Today’s era is destined to become our great-grandchildren’s “old days.” And make no mistake – just as the Depression and World War II define “The Greatest Generation” and Woodstock defines the hippies, so will COVID-19 define today.
While first-person stories are by far the richest reminders of day-to-day human experience, the artifacts left by these life experiences are no less powerful storytellers. From my wife’s fourth generation pie safe sitting in our kitchen to my great-grandfather’s fedora hanging in my closet, artifacts help tell stories when the people best able to tell them cannot.
Yet in the midst of an era-defining pandemic, it’s hard to intentionally stop and preserve the simple things that today are “normal” but won’t be in 5, 10 or 50 years. We are human, and humans normalize our experiences – no matter how bizarre – to quiet the dissonance that would otherwise tear our minds apart.
In the annals of modern human experience (at least since 1918), 2020’s stories are anything but normal. But just like our great-grandparents, who told stories of breadlines as “just the way things were,” we too will soon forget how relatively bizarre our lives are today. And without great intentionality we will lose the artifacts that can help tell our stories.
That’s where this post comes in. While museums worldwide have already begun curating formal COVID collections (see the Smithsonian as just one example), none of my personal “Year of COVID” artifacts will ever wind up in one. So I’m tucking them away myself, not only to serve as reminders of the deep strangeness of life in COVID-19 but to be able show my great-grandkids that “yep, I was there… and it was just as nuts as the holographic Alexa says it was.”
Here are my first three:
- A Truly Homemade Mask
As COVID’s grip tightened on America in early March, it became increasingly clear that 2020 would be a boom year for not only for Zoom, Charmin, and Clorox, but for anyone who could make a mask. With the healthcare supply chain burnt to a crisp, it wasn’t clear how or where we would get the masks we needed for either patient care or day-to-day life.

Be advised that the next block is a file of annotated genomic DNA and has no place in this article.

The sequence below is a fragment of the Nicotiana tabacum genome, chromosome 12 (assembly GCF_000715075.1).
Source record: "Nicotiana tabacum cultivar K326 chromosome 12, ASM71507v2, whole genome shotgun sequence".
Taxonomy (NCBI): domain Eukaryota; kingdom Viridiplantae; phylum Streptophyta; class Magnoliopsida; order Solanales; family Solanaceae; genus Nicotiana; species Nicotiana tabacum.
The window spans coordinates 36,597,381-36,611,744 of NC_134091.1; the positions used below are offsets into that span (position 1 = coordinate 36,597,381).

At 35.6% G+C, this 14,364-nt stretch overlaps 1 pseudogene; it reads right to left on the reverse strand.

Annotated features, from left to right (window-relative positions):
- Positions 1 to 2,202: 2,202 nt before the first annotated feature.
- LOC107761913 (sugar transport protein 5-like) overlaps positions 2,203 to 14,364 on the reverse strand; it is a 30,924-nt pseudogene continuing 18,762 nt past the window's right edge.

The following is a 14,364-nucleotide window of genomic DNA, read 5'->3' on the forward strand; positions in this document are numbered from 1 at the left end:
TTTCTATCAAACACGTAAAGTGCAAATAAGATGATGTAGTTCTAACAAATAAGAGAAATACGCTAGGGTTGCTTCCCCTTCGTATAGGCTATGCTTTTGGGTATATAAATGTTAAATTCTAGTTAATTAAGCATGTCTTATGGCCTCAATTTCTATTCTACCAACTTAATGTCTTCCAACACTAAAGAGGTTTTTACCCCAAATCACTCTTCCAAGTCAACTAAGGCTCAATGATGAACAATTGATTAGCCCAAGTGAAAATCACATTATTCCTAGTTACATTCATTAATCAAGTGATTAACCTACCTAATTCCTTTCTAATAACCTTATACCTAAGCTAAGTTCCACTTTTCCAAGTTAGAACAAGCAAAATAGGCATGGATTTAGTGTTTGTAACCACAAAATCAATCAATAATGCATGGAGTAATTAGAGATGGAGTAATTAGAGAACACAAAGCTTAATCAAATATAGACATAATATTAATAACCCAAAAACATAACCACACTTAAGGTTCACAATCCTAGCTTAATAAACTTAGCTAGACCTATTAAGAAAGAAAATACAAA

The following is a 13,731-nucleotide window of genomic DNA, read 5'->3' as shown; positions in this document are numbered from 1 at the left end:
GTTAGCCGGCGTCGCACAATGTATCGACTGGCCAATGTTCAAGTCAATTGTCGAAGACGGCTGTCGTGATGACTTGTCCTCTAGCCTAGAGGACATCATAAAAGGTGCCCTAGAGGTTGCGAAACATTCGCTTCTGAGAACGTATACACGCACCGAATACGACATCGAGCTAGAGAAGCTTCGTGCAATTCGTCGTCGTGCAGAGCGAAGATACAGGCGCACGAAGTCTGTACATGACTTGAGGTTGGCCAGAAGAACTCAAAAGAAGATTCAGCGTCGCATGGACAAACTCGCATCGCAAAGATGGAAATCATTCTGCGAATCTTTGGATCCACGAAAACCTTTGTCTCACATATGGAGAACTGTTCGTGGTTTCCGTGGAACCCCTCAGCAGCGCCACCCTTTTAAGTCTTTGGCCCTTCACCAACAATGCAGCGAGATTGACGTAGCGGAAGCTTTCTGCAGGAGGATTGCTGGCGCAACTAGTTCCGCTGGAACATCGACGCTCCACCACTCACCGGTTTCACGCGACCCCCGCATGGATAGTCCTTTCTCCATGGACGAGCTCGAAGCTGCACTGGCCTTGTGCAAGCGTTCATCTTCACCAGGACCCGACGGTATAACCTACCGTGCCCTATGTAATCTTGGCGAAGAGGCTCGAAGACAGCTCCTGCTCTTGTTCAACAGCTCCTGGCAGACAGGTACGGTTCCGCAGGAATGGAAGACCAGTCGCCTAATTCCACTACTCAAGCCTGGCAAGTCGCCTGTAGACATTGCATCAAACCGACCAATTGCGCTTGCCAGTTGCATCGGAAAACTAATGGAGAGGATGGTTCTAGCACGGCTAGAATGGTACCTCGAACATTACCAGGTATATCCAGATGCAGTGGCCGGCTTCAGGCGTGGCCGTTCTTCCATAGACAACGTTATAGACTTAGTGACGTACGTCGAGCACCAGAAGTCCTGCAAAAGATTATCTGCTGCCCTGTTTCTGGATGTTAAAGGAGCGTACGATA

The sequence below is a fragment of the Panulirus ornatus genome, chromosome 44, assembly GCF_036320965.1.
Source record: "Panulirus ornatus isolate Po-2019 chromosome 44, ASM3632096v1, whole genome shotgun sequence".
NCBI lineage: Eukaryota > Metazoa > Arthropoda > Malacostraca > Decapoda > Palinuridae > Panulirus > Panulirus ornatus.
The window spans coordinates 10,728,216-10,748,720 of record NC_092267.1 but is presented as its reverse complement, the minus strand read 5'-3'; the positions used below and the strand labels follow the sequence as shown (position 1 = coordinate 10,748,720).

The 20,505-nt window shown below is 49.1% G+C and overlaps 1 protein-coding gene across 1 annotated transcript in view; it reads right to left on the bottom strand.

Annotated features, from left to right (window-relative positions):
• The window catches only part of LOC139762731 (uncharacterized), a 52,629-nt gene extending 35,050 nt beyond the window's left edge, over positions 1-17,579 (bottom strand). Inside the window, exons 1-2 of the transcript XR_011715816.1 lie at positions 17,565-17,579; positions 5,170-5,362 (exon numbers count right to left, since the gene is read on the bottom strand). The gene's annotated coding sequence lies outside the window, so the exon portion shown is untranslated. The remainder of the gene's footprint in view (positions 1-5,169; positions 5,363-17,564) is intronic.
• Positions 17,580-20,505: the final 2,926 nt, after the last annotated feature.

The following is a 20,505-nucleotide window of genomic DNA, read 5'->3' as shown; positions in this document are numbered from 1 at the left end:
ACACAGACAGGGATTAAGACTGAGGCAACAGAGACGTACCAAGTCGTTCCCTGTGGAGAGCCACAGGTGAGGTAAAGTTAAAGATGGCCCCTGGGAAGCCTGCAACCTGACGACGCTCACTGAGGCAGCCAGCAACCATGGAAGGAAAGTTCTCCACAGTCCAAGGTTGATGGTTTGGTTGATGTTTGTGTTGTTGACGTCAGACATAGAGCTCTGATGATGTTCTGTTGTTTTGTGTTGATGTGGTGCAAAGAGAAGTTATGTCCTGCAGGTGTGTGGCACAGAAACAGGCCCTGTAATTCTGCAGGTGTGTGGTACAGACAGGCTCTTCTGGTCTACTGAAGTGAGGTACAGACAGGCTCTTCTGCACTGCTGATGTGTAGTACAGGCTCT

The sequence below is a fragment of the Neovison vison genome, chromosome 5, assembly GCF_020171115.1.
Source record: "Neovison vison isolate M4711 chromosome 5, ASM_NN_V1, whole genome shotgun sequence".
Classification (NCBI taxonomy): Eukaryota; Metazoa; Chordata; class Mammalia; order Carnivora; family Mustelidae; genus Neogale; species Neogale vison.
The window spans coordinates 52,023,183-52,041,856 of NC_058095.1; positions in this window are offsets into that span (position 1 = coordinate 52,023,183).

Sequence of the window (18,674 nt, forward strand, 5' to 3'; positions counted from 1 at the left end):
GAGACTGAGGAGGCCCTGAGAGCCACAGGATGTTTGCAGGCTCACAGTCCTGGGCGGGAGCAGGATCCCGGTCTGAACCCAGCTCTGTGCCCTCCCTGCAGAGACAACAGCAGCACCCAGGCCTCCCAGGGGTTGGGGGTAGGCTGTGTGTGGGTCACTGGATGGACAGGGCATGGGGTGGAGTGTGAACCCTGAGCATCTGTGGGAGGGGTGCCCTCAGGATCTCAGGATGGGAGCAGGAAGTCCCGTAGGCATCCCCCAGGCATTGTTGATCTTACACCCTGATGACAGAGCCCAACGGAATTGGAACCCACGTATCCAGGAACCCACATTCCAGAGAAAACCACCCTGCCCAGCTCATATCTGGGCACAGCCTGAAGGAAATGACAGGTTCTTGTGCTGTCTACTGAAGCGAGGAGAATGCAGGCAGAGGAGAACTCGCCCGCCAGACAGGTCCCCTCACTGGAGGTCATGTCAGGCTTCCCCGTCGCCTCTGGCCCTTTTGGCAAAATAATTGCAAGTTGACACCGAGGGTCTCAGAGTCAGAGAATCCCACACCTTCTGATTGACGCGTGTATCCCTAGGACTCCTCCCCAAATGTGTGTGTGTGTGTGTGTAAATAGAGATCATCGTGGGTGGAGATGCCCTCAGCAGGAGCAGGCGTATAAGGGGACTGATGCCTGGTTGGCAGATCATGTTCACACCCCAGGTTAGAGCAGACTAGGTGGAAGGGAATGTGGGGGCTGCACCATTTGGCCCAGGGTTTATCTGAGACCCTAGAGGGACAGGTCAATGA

So one weekend – before the internet exploded with mask patterns and companies like Hanes flooded stores with masks made from repurposed underwear factories – my 11 year-old busted out the family sewing machine and made me this. It was my go-to mask for weeks. With the stitching now frayed from too many laundry runs and cloth masks available at every gas station, I finally retired the mask this month (after one more wash).
- Letter of Safe Passage
In early 2020 my family lived in Asheville but I worked in Raleigh. Before COVID I would drive home to the mountains on weekends, but as the COVID Command Center spun up to full intensity I couldn’t get home for quite awhile. I finally planned to hustle back on Friday, March 27th for a quick visit, but that week cities and counties across North Carolina began enacting a patchwork of Stay at Home orders.
Since the Governor’s statewide Stay at Home order wouldn’t standardize these local orders until 5pm on Monday, March 30th, my 520 mile round-trip on Interstate 40 would bring me twice through a piecemeal collection of different orders with different enforcers.
Enter the “Letter of Safe Passage.” I kept this formal letter in a folder in my car for the next two months until the Governor relaxed North Carolina’s Stay at Home. While I never had to use it, the letter remains as a reminder of the emptiest roads I will ever see.
- Irrationally Large Supplies of Toilet Paper
It is not uncommon for people cleaning out the homes of family members who lived through the Depression to find stashes of valuables hiding in walls. This makes sense – if I lived through a time when banks went broke, paper money lost all value, and owning more than $100 in gold was punishable by 10 years in prison and a $200,000 fine, I’d hide stuff in my walls too.
While I don’t think millennials will start hiding gold in walls anytime soon, I wouldn’t be surprised if my great-grandchildren walk into my basement one day with equal wonder when they see closets dedicated solely to storing Dial, Clorox, Lysol wipes, and toilet paper.
The answer, as we know today but will someday forget, is that in April we had a global run on bathroom products. It’s a run that still hasn’t fully corrected… probably because, after staring down weeks of empty shelves and the prospect of wiping with sandpaper, people like me now have the nonsensical (though temporally quite rational) need to maintain a six-month supply in our basements. And will forever.
I’ll keep adding to this post over time, but it strikes me that I may not be alone in tucking away little things that – while not Smithsonian worthy – will someday remind us of just how much crazy we adapted to consider “normal” during this least normal of years.
If so, I’d love to hear in the comment thread what you’re preserving from the Year of COVID for your own personal posterity!